* FTSEurofirst 300 down 1.1 pct, Euro STOXX 50 down 1.65 pct
* Glencore set for worst daily drop on debt worries
* VW shares fall to 4-yr low as emissions scandal rumbles on
* Vodafone down after ending talks with Liberty Global
* Banks help Spain’s IBEX outperform after Catalan vote
By Sudip Kar-Gupta and Danilo Masoni
LONDON, Sept 28 (Reuters) - European shares fell on Monday, with miner Glencore seeing nearly a quarter of its value wiped out by debt concerns and carmaker Volkswagen , which has been hit by an emissions data scandal, extending losses.
The pan-European FTSEurofirst 300 index was down 1.1 percent, while the euro zone’s blue-chip Euro STOXX 50 index fell 1.65 percent, with both markets retreating after rising by around 3 percent on Friday.
European stock markets have steadily lost ground from peaks reached in April, partly due to concerns about an economic slowdown in China.
“Overall sentiment remains negative for now while there is much talk about a squeeze on earnings and lower economic growth in the months ahead,” said Peregrine & Black senior sales trader Markus Huber.
Over the weekend International Monetary Fund head Christine Lagarde said the IMF was likely to revise downwards its estimates for global economic growth due to slower expansions in emerging economies.
Glencore fell 21 percent after a bearish Investec note questioning the mining group’s value given its high level of debt and the continued slump in metal prices. The stock was set for its worst one-day drop ever.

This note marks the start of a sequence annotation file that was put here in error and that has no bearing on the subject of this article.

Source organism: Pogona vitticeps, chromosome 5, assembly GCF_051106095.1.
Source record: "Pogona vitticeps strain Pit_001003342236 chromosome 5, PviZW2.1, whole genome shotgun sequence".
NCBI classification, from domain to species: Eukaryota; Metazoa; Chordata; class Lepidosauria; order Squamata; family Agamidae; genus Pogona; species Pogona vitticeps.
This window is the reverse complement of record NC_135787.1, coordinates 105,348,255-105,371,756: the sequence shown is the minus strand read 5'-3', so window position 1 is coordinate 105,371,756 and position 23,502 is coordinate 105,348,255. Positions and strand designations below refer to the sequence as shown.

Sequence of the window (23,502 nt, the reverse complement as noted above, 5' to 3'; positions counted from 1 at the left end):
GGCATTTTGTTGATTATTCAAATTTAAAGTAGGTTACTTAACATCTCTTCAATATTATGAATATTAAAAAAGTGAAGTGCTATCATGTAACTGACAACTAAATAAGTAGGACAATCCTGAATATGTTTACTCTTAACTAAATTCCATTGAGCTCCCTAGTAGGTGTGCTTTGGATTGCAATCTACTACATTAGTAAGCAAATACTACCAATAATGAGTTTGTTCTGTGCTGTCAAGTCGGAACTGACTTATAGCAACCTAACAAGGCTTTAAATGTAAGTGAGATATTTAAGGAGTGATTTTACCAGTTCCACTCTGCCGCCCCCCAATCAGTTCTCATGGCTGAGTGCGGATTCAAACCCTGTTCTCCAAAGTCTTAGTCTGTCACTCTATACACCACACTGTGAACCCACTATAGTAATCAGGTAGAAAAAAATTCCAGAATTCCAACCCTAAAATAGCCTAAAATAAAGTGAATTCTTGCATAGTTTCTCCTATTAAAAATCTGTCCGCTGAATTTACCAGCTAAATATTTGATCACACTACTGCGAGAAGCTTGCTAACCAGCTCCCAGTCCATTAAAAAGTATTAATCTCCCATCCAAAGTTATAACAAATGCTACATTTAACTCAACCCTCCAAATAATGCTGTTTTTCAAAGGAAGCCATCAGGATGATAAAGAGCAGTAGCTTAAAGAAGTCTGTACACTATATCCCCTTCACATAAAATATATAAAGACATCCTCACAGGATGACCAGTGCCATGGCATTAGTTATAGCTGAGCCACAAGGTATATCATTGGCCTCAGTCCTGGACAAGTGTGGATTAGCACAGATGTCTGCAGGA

Volkswagen shares were among the worst performers in Europe, falling 5.7 percent to their lowest levels in 4 years after two German newspapers reported on Sunday that the carmaker’s own staff and one of its suppliers warned years ago about software designed to thwart emissions tests.
VW shares have fallen by more than 30 percent over the last week after the company acknowledged installing software in diesel engines designed to hide their emissions of toxic gasses.
Spain’s benchmark IBEX index outperformed with a 0.55 percent decline, after Catalan secessionist won a majority of seats in a regional vote but were not seen to have a clear mandate to push for independence.
Spanish banks outperformed their European peers, led by gains in Sabadell and Bankinter, helped by plans by Spain to change tax rules for Deferred Tax Assets (DTAs), a move the government said would strengthens their solvency.
Vodafone fell 3.9 percent after the mobile phone group said it had ended talks with Liberty Global about exchanging assets to better compete in Europe’s converging telecoms and media markets.
However, there were signs elsewhere that merger activity remained alive, with SAB Miller shares rising 2.7 percent after the Sunday Times newspaper reported that Anheuser-Busch InBev SA could bid about $106 billion for SABMiller within days.
Today’s European research round-up (Editing by Toby Chopra)